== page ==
LLCT is pleased to announce our new pollinator corridor initiative!
This project is developed in partnership with Evan Abramson of LandscapeInteractions and Dr. Robert Gegear, a professor of biology at UMASS Dartmouth. We propose to rebuild functionally diverse native ecosystems with site-specific pollinator habitat designs, which will be based on scientific study of plant-pollinator ecology in Lincoln.
Why the focus on threatened pollinators and biodiversity?
Wild pollinators are a keystone species. Ecosystems with an abundance and diversity of wild pollinators are better able to adapt to and survive disruptive forces such as climate change and habitat loss. By focusing on plants that have co-evolved with pollinators, we expect to see dramatic improvements to the populations of these threatened species’.
The Action Plan will be published online in Fall 2020 and will guide LLCT’s work to create connected pollinator spaces on our conservation land in Lincoln.
The toolkits are planting palettes and management strategies-everything you need to get started with your own pollinator space! LLCT will be using the toolkits to guide our work on a variety of ecotypes. We will implement pollinator-habitat enhancements in conjunction with Dr. Gegear’s ongoing research. The toolkits include a wide variety of plant species that provide nectar, pollen, and shelter for many wild pollinators throughout the year.
A preliminary toolkit will be available to the community this spring. Birches School will install a pollinator garden based on its plant suggestions, and we hope this “home garden” kit will inspire our community partners and neighbors to collectively build a corridor of connected pollinator spaces!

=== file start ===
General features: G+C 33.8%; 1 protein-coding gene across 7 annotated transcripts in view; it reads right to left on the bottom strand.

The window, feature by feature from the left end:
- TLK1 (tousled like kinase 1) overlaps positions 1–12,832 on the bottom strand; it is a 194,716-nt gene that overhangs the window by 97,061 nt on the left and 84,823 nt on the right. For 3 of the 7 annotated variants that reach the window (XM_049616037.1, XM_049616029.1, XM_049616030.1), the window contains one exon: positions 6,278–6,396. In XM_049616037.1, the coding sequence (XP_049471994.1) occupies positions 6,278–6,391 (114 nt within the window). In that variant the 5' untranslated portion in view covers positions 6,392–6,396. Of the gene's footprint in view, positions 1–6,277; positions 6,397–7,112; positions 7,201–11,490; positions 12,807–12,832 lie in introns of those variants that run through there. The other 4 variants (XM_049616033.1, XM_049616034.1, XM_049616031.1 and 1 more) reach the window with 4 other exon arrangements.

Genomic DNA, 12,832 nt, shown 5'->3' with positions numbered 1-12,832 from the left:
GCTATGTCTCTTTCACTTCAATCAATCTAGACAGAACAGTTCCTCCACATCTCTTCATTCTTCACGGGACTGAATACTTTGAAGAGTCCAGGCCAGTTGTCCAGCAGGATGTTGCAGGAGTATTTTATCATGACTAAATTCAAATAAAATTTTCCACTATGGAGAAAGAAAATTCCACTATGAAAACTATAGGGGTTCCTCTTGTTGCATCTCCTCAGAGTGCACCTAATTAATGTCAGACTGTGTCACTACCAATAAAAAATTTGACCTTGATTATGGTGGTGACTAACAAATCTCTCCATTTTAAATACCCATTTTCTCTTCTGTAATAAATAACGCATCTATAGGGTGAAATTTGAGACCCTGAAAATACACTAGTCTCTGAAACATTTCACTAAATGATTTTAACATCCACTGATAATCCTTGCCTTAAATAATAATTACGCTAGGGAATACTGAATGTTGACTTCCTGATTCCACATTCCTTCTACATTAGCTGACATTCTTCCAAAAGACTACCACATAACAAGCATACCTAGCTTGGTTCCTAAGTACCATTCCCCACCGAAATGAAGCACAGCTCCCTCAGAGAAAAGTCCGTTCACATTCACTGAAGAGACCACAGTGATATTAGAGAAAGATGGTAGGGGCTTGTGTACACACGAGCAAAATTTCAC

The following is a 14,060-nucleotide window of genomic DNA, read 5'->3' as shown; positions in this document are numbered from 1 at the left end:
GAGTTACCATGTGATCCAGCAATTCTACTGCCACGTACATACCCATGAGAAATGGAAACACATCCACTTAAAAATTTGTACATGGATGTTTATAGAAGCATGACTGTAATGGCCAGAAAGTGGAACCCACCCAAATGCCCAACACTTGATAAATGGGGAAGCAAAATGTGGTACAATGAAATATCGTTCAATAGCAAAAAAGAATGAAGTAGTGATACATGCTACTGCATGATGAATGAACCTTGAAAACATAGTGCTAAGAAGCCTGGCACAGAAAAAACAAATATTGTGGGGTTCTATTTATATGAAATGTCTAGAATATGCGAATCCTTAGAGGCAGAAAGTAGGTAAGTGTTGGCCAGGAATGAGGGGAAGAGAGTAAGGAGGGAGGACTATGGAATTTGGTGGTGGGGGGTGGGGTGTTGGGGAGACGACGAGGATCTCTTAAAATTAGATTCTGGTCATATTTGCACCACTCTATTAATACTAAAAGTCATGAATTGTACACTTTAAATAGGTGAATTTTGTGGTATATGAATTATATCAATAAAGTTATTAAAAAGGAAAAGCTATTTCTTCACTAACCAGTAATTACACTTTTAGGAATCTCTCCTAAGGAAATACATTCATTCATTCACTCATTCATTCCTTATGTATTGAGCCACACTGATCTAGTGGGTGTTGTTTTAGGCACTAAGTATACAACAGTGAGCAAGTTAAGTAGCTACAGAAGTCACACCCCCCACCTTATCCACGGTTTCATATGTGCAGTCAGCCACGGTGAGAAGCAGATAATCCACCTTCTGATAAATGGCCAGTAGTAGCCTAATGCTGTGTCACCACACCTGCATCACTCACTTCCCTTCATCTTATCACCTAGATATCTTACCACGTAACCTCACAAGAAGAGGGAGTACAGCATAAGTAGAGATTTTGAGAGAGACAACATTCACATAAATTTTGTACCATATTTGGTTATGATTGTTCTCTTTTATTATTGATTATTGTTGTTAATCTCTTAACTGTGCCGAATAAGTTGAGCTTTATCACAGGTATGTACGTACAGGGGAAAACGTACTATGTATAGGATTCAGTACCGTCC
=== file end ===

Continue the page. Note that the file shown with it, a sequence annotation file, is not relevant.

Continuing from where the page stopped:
Dr. Robert Gegear will be regularly surveying pollinators at three LLCT properties, one of which will be the existing People for Pollinators Meadow, for the next three years. Following recommendations from Dr. Gegear, LLCT will implement pollinator habitat enhancements at these locations, and Dr. Gegear will document any subsequent changes to the biodiversity of native pollinator populations.
Check out our upcoming programs and sign up to volunteer with the project. To be successful in realizing the Lincoln Pollinator Action Plan, it will take participation from individuals and groups – from people like you! – to help steward the three Case Study (scientifically researched) sites and to collect much needed ecological data on native pollinator species through citizen science efforts. Please sign up to help
Featured image: Bombus Fervidus by Dr. Robert Gegear